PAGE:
July 19, 2010

How Do You Spell “California”? M-e-s-s California’s budget for 2010-2011 was due on June 15. By law it is to be passed by the end of June. It wasn’t. In recent years it has taken anywhere from two to four months beyond the deadline to get a budget, usually done with a combination of bookkeeping legerdemain, delayed spending, a few cuts, new bonds and, in general, a kick-the-can-down-the-road approach to the problem. The underlying problem is that too many wants are chasing too few dollars. During the recession, state revenue has declined. California’s high-tax, heavy-regulation climate has had the effect of driving some businesses out of the state and discouraging others from coming in. A large component of the budget problem is the size of the state’s public employee pensions. In 1999, during flush times, the legislature’s perpetual Democratic majority and then-Gov. Gray Davis, gave large increases in pension benefits to all state employees. Most counties and cities followed suit. Now, virtually every government body in the state is facing a deficit. A Stanford University estimate puts the size of California’s unfunded pension liability at close to half a trillion dollars. Over the years, most counties and cities abandoned their own pension systems and joined CALPERS, the California Public Employees Retirement System. It is the nation’s largest pension fund. For years it enjoyed a golden reputation, turning in steady annual gains from its investments. That has turned to ashes. Over the last two years, CALPERS has been under the gun for risky investments in real estate projects and evidence of questionable practices.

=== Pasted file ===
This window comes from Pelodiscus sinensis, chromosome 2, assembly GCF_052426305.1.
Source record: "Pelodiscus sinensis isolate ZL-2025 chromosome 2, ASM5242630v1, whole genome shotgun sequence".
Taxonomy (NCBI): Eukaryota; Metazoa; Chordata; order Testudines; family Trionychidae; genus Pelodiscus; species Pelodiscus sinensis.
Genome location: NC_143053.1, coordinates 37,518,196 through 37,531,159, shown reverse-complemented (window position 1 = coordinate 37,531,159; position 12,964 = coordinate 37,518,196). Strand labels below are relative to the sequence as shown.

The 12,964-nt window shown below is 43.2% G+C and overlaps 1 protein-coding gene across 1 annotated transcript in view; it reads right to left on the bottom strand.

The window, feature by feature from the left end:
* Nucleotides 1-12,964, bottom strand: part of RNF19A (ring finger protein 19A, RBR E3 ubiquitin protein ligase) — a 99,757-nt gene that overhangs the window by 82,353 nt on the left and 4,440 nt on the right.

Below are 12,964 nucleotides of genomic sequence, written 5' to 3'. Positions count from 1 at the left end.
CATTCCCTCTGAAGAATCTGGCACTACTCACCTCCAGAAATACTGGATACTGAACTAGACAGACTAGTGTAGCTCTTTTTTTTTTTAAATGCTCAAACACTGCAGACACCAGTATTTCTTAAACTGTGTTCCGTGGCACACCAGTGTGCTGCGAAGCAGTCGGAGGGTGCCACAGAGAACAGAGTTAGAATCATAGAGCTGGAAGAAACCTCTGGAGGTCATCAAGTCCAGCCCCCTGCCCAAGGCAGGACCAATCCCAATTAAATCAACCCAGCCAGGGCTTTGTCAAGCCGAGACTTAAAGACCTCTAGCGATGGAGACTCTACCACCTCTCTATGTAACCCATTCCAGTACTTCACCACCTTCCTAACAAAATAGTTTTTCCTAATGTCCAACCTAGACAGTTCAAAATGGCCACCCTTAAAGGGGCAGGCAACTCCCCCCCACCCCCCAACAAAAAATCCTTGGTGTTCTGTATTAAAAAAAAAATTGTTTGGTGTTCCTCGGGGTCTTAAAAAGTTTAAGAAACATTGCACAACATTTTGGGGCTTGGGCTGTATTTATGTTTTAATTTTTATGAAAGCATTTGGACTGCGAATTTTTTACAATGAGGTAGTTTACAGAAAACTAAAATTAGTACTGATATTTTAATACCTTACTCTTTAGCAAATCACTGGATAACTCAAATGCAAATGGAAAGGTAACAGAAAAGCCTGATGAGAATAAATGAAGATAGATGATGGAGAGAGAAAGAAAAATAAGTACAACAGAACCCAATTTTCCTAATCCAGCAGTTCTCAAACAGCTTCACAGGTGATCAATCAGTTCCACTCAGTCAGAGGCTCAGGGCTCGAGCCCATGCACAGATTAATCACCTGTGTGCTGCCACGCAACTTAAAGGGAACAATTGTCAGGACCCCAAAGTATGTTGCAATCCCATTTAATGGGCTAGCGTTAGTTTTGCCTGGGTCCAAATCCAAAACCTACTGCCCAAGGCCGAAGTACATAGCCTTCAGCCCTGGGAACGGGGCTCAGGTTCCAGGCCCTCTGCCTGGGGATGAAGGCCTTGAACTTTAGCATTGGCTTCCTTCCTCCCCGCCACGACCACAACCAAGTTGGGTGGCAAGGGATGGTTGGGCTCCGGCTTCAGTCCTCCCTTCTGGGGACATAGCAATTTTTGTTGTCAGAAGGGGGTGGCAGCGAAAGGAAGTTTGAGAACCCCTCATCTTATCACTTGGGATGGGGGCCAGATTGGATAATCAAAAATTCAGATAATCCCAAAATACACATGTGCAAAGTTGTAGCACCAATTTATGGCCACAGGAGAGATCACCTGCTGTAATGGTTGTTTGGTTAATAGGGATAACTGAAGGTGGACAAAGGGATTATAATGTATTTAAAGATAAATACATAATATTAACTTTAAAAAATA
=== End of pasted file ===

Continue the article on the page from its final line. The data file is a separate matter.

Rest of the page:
I'm a watchman for Christ, looking on the horizon in expectation for the fulfillment of God's Word.

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